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Activated carbon derived from carbon residue from biomass gasification and its application for dye adsorption: Kinetics, isotherms and thermodynamic studies

Maneerung, Thawatchai, Liew, Johan, Dai, Yanjun, Kawi, Sibudjing, Chong, Clive, Wang, Chi-Hwa
Bioresource technology 2016 v.200 pp. 350-359
activated carbon, adsorbents, adsorption, biomass, byproducts, electrostatic interactions, gasification, sorption isotherms, steam, surface area, thermodynamics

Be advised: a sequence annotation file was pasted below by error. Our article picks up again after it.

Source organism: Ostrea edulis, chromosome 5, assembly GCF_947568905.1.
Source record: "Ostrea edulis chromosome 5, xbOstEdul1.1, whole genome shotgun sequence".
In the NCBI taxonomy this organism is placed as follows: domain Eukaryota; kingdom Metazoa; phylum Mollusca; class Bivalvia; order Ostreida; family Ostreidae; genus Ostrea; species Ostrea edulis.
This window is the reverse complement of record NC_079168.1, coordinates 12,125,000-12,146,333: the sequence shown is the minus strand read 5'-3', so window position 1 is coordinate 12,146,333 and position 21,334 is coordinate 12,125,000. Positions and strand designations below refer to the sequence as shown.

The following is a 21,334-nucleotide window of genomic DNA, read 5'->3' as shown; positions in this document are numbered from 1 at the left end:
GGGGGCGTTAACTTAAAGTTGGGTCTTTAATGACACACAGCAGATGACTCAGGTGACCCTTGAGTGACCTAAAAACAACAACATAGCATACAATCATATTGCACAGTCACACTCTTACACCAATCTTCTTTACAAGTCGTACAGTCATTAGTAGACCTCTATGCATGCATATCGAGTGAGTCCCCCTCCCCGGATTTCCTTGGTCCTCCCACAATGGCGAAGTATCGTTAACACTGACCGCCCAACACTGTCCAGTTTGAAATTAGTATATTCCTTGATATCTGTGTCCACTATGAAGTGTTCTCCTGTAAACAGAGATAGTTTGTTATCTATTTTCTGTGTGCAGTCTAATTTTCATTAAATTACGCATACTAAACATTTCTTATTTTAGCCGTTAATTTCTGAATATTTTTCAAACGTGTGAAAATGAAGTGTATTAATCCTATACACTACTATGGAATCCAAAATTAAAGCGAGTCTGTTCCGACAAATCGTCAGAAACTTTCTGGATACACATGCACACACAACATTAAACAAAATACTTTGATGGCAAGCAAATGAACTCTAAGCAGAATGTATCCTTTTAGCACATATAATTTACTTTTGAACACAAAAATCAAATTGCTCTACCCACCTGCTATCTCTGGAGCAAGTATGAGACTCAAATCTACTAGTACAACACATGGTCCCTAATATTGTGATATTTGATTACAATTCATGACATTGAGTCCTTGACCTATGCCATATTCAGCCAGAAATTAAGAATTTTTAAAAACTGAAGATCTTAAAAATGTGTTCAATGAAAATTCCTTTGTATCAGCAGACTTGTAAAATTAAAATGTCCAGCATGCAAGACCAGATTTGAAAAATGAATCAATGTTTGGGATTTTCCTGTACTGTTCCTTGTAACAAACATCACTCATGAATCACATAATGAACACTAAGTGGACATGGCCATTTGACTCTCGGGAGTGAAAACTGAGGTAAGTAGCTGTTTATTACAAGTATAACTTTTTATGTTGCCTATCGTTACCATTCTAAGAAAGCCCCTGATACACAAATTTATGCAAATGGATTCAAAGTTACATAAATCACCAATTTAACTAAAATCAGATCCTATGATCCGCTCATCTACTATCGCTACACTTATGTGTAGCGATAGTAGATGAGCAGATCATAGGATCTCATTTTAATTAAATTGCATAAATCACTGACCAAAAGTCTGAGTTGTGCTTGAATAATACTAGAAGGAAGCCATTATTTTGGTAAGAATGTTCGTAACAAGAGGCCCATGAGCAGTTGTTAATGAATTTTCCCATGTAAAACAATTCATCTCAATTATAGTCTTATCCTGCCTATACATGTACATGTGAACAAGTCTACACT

In this work, activated carbon (AC) as an effective and low-cost adsorbent was successfully prepared from carbon residue (or char, one of the by-products from woody biomass gasification) via physical activation. The surface area of char was significantly increased from 172.24 to 776.46m2/g after steam activation at 900°C. The obtained activated carbons were then employed for the adsorption of dye (Rhodamine B) and it was found that activated carbon obtained from steam activation exhibited the highest adsorption capability, which is mainly attributed to the higher surface area and the abundance of hydroxyl (–OH) and carboxyl (–COOH) groups on the activated carbon surface. Moreover, it was also found that the adsorption capability significantly increased under the basic condition, which can be attributed to the increased electrostatic interaction between the deprotonated (negatively charged) activated carbon and dye molecules. Furthermore, the equilibrium data were fitted into different adsorption isotherms and found to fit well with Langmuir model (indicating that dye molecules form monolayer coverage on activated carbon) with a maximum monolayer adsorption capability of 189.83mg/g, whereas the adsorption kinetics followed the pseudo-second-order kinetics.